Friday, May 13, 2011

In search of the past's terrible secrets

A powerful look at the shocking, complicated consequences of hatred
When the various plot threads of Incendies have been pulled taut, the movie begins resonating in your head like a thousand plucked strings.

Incendies spans great geographical and emotional distances as it tells the provocative and often shocking story of a woman who suffered unspeakable indignities in the midst of raging religious conflict between Lebanese Muslims and Lebanese Christians.

In the early going, the movie’s narrative feels fragmented and slightly confusing. Unless you know something about the Middle East, it may take awhile to figure out that much of the action is taking place in Lebanon.

This apparent lack of cohesion probably is necessary. Trust director Denis Villeneuve to clarify things as the movie progresses; Villeneuve’s fractured narrative has nothing to with artistic pretense and everything to do with allowing us to proceed at roughly the same pace as the movie’s characters. Incendies is a movie of discovery, hidden secrets and profoundly disturbing revelations.

Villeneuve, who adapted the movie from a play by Wajdi Mouawad, begins the story in a notary’s office in Montreal. Jeanne (Melissa Desormeaux-Poulin) and Simone (Maxim Gaudette) listen as the notary (Remy Girard) reads their mother’s will. Mom’s estate will be divided equally between Jeanne and Simone, who are twins.

Routine business after a death, but there's more: The twins' mother has made a puzzling additional request. She wants Jeanne to search for the father both children had presumed dead. For his part, Simone is charged with looking for a brother neither of the twins knew they had. This search becomes their real inheritance, a way to discover their history.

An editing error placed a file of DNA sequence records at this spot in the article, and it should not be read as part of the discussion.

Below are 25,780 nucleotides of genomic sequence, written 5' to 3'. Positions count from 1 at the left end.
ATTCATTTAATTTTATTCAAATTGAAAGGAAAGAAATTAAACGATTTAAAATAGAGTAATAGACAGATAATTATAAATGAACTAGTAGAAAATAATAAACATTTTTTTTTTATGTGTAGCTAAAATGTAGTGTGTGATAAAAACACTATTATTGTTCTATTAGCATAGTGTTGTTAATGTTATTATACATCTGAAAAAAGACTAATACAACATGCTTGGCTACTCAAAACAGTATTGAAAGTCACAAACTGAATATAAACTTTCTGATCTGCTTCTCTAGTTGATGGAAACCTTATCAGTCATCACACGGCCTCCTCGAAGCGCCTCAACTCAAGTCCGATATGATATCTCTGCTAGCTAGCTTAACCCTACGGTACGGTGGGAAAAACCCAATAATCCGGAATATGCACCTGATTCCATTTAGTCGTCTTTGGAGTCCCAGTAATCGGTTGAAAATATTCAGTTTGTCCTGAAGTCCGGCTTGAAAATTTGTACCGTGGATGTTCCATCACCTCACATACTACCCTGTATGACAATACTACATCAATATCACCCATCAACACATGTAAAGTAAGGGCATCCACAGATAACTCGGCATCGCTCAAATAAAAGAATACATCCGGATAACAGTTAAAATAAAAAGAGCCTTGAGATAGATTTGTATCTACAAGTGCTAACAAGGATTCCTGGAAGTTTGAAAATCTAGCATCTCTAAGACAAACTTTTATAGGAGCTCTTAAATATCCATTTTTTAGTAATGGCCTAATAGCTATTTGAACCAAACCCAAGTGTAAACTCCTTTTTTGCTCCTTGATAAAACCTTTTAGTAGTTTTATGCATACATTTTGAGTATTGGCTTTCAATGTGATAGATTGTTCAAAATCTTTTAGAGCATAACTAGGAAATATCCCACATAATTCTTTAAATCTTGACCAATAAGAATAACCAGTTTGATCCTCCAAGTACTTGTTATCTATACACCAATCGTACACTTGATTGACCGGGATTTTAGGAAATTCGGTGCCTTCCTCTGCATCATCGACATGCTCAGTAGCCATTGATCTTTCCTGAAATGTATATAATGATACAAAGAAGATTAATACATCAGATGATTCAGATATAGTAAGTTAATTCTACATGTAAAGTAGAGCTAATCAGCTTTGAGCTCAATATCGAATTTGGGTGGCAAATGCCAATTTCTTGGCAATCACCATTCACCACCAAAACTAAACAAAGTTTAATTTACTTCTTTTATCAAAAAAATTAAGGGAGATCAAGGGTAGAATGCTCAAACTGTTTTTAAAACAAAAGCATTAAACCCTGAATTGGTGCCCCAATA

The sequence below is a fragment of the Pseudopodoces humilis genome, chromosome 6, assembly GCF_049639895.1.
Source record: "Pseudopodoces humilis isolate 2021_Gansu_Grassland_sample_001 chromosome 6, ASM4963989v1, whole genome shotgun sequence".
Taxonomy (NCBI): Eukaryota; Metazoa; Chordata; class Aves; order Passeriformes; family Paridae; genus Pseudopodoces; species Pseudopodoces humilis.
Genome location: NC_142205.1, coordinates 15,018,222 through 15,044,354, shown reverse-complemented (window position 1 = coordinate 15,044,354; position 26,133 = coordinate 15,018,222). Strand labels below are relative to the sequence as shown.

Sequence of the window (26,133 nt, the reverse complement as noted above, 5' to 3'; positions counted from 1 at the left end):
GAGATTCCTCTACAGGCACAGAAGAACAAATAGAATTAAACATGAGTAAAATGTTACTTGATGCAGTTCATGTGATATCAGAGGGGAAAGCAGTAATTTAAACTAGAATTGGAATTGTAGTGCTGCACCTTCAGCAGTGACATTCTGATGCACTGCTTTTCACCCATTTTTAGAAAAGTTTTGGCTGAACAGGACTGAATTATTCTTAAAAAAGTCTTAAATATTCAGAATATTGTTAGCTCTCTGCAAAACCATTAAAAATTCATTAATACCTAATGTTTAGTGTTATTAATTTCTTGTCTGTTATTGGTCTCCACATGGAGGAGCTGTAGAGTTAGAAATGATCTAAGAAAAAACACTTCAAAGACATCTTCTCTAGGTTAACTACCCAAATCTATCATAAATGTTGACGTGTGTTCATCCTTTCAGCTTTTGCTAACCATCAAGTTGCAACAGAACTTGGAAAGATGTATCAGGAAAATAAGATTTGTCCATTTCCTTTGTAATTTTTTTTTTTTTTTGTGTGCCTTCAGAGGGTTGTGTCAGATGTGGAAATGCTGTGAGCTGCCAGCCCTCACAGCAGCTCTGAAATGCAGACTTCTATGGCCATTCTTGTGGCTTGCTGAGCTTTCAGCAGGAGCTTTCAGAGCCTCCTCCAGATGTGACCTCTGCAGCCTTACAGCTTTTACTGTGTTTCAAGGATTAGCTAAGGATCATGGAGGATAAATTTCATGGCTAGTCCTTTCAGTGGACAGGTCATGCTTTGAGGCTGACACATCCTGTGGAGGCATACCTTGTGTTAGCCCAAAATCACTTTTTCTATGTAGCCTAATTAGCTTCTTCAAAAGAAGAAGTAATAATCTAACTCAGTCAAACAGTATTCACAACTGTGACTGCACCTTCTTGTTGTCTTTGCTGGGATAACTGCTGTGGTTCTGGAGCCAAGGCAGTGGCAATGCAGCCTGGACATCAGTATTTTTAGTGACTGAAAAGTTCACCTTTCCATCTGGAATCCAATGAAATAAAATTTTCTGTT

Separately and then together, the twins begin to learn about their mother’s life. When Narwal Marwan (Lubna Azabal) lived in Lebanon, the nation was wracked by strife: The violent conflict between Christians and Muslims left deep reservoirs of pain in its wake.

Simone initially resists his late mother’s request; Jeanne embraces it, traveling to Lebanon where she begins to learn about her mother’s life. Flashbacks show us Narwal’s years in Lebanon, and Azabal – in a stunning performance -- creates a portrait of woman swept up in a tide of war and hatred.

Villeneuve’s direction is vibrant and alert, and his depictions of warfare are harrowing, particularly an attack on a bus carrying Muslim civilians. It’s the kind of violence that can occur only when people put themselves beyond all feeling, except possibly hatred.

It might be better to do your thinking about Incendies after you let the movie settle. As you reflect back on the movie, you'll know that Villeneuve has shown us how past horror eventually insinuates itself into the present, how some people must survive without the balm of consolation and how two grown children must grapple with an impossibly difficult truth.

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